Ali's fiction and drama have met with mixed reviews, with critics generally favoring his plays over his novels. The plays Iranian Nights and Moscow Gold have been particularly singled out for their provocative political themes and nontraditional structures. His novels, in contrast, have received harsher criticism with some reviewers deeming them unimaginative and stylistically inferior. Several critics have faulted Ali for inadequate characterizations in his novels, while others have criticized his fiction citing such faults as overabundant metaphors, overuse of political jargon, and heavy-handed exposition. However, many commentators have applauded the pacing of Ali's storytelling as well as his humor and concern for authenticity in his historical novels, arguing that his later work appears more confident and mature. Critical consensus regarding Ali's political and historical studies has generally been favorable, with scholars noting his knowledgeable and intelligent treatment of Soviet and Middle Eastern politics. Nevertheless, some critics have found Ali's nonfiction to be needlessly polemic and marred by exaggeration, superficiality, and a lack of original information. In addition, several commentators have made similar observations regarding Ali's fiction, claiming his prose is predictable and overly driven by his own political beliefs. Julian Ferraro, for example, has stated that despite Ali's gripping subject matter, his writing often displays a “leaden touch.” In general, reviewers have praised the epic historical detail in many of Ali's novels, but have conversely panned the author's abilities with narrative and prose. In his review of Fear of Mirrors, Ferraro continued, “The dialogue is either turgid with political analysis or wooden to the point of bathos. … and the trite conclusion provided by the final scenes seriously undermines the bleak complexities of the rest of the book.” Overall, many commentators have agreed that Ali's unique background provides him with a valuable and intriguing perspective regarding world affairs.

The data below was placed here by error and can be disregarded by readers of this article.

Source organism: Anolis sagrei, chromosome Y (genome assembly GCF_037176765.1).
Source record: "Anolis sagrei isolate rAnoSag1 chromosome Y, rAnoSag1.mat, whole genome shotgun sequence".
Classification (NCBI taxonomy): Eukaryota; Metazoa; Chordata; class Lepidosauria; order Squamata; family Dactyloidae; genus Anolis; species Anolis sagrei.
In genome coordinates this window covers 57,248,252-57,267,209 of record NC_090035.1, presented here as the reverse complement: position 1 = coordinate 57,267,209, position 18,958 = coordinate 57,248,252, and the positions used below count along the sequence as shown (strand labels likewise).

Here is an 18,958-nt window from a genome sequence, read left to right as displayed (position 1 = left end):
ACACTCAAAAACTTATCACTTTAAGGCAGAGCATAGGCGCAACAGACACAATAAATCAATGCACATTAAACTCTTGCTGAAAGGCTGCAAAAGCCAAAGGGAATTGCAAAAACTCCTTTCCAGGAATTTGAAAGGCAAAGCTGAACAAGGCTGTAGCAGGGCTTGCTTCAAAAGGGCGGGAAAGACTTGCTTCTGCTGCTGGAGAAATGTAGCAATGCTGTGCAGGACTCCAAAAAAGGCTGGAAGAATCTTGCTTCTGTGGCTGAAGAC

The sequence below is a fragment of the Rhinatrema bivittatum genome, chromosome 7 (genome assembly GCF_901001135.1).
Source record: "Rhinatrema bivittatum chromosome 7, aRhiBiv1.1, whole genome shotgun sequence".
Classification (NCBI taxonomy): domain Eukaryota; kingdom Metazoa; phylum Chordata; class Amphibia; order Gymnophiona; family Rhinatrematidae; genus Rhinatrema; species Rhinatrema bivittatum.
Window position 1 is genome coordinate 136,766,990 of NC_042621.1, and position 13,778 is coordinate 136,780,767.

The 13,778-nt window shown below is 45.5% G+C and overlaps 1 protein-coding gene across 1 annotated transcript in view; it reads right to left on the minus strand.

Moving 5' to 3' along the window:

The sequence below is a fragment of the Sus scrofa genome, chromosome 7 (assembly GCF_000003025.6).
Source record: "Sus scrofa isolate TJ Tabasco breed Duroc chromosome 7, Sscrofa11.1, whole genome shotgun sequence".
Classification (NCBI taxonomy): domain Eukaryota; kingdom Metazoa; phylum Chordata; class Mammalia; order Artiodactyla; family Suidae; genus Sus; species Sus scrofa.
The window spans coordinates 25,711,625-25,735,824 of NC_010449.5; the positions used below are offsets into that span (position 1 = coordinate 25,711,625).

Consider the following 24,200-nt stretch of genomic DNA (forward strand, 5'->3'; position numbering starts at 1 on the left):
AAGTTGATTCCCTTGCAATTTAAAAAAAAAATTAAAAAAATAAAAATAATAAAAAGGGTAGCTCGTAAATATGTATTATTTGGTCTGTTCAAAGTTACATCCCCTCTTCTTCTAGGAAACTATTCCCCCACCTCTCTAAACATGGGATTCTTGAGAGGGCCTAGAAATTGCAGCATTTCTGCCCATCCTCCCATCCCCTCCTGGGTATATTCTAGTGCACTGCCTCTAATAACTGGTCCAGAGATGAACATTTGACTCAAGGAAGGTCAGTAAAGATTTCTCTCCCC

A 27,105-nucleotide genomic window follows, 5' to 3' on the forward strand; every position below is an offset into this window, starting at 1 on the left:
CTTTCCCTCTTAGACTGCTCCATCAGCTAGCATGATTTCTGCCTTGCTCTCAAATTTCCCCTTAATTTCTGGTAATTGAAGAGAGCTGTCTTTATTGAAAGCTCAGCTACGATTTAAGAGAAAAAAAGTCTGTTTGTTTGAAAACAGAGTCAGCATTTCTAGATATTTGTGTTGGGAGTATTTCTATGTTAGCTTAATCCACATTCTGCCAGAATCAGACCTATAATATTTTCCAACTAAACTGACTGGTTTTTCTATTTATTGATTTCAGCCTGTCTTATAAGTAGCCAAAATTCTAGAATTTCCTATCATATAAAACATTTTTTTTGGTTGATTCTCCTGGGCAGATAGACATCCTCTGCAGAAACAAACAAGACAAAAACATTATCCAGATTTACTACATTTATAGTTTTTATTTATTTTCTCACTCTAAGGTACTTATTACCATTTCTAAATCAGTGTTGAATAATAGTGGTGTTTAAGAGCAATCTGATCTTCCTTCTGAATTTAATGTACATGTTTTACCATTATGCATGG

The New Revolutionaries: A Handbook of the International Radical Left [editor] (nonfiction) 1969
Pakistan: Military Rule or People's Power? (nonfiction) 1970
The Coming British Revolution (nonfiction) 1972
1968 and After: Inside the Revolution (history) 1978
Trotsky for Beginners (nonfiction) 1980
Can Pakistan Survive? (nonfiction) 1983
The Stalinist Legacy: Its Impact on Twentieth-Century World Politics [editor] (nonfiction) 1984
What Is Stalinism? [editor] (nonfiction) 1984
An Indian Dynasty: The Story of the Nehru-Gandhi Family (history) 1985
Street Fighting Years: An Autobiography of the Sixties (history) 1987
Revolution from Above: Where Is the Soviet Union Going? (nonfiction) 1988
Iranian Nights [with Howard Brenton] (play) 1989
Moscow Gold [with Howard Brenton] (play) 1990
Redemption (novel) 1990
*Shadows of the Pomegranate Tree (novel) 1993
Fear of Mirrors (novel) 1998
1968: Marching in the Streets [with Susan Watkins] (nonfiction) 1998
Ugly Rumours [with Howard Brenton] (play) 1998
*The Book of Saladin (novel) 1999
Collateral Damage [with Howard Brenton and Andy de la Tour] (play) 1999
Masters of the Universe?: NATO's Balkan Crusade [editor] (nonfiction) 2000
Snogging Ken [with Howard Brenton and Andy de la Tour] (play) 2000
*The Stone Woman (novel) 2000
The Clash of Fundamentalisms: Crusades, Jihads, and Modernity (nonfiction) 2002
*Shadows of the Pomegranate Tree, The Book of Saladin, and The Stone Woman are the first three novels in a planned four-part series focusing on the confrontation between Islamic and Christian civilizations.
SOURCE: Addy, Premen. “State of Faith.” New Statesman 106, no. 2731 (22 July 1983): 24.
[In the following review, Addy credits Ali for his overview of the geopolitics of India in Can Pakistan Survive?, but faults him for not going beyond the “commonly held perceptions of the Left” in the book.]
The creation of Pakistan was for its founder, Mohammed Ali Jinnah, a triumph of will and tactical acumen. For the Muslims of the subcontinent, whose cherished homeland this was to be, its consequences were fraught with tragedy. Jinnah had fondly hoped to build the new state in his own image: liberal, cosmopolitan, secular. But, as Tariq Ali observes [in Can...